It’s a sad day for the video graphics adaptor, aka the VGA connector – this 15-pin relic of early PC technology will be killed off in 2015. Is this finally the end for analogue connections or are you still well and truly attached?
For decades there’s been something reassuringly solid about using these blue plugs and sockets to unite a PC and its monitor, sealing the relationship by tightening the gloriously archaic twin screws that stop them from being yanked apart.
There’s none of this ceremony with the VGA’s replacement, the HDMI (or as it’s not better known High-Definition Multimedia Interface) socket, and its sibling the DisplayPort. A mere tug on an HDMI cable and your gold-plated digital connection is disconnected.
HDMI killed the VGA star
But history counts for nothing in the relentless march of computer technology, with news that Intel, AMD and PC manufacturers will no longer support VGA beyond 2015. It’s too bulky and can’t compete with HDMI when it comes to colour depth and resolution, they say.
Of course, it will take longer than five years for the last VGA-only monitor to hit the recycling heap, just as we’re not yet rid of the parallel printer port. Just last month I was trying to eke the last dregs of life and toner out of the HP printer I purchased when I was a student. In those days we didn’t have USB, just the 1970’s era 36-pin parallel socket (remember those?).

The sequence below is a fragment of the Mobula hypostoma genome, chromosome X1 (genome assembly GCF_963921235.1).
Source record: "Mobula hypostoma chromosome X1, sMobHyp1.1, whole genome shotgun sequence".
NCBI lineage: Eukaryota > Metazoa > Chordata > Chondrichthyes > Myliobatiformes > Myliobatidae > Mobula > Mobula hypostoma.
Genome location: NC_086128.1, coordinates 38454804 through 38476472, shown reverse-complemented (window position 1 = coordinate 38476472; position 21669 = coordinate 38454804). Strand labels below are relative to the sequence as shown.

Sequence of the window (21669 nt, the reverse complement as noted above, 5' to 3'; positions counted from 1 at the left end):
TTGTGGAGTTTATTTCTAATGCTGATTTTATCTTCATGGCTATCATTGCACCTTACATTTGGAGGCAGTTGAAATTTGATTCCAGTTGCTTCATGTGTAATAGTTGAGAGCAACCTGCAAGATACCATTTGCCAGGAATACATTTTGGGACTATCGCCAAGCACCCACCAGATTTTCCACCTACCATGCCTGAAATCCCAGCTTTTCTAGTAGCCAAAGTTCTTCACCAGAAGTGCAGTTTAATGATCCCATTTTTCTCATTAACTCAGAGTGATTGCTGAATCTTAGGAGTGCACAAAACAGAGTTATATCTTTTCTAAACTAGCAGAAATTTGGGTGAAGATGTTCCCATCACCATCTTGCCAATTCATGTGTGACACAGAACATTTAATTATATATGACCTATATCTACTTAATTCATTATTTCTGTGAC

Luckily you can still manage a connection between old printers and new PCs with a parallel-to-USB cable. Similarly, you’ll no doubt be able to link an old monitor to a VGA-less PC long into the future, with a dose of backwards compatibility.
Farewell analogue connections
But digital is the future, leaving VGA behind, and TV Scart sockets must also be on the list of endangered connections, too analogue to cater for our high-definition desires. A high-definition world where our TVs and computers need to be interlinked and the boundaries between broadcast and internet programmes become blurrier by the day.
So, will you miss the VGA (a Very Good Acronym, IMHO)? Does it bring back memories of a bygone age, of the heyday of IBM and beige PCs with floppy drives? Or did you barely notice that your shiny new netbook was lacking a VGA… until you tried to connect it to your old but perfectly serviceable monitor?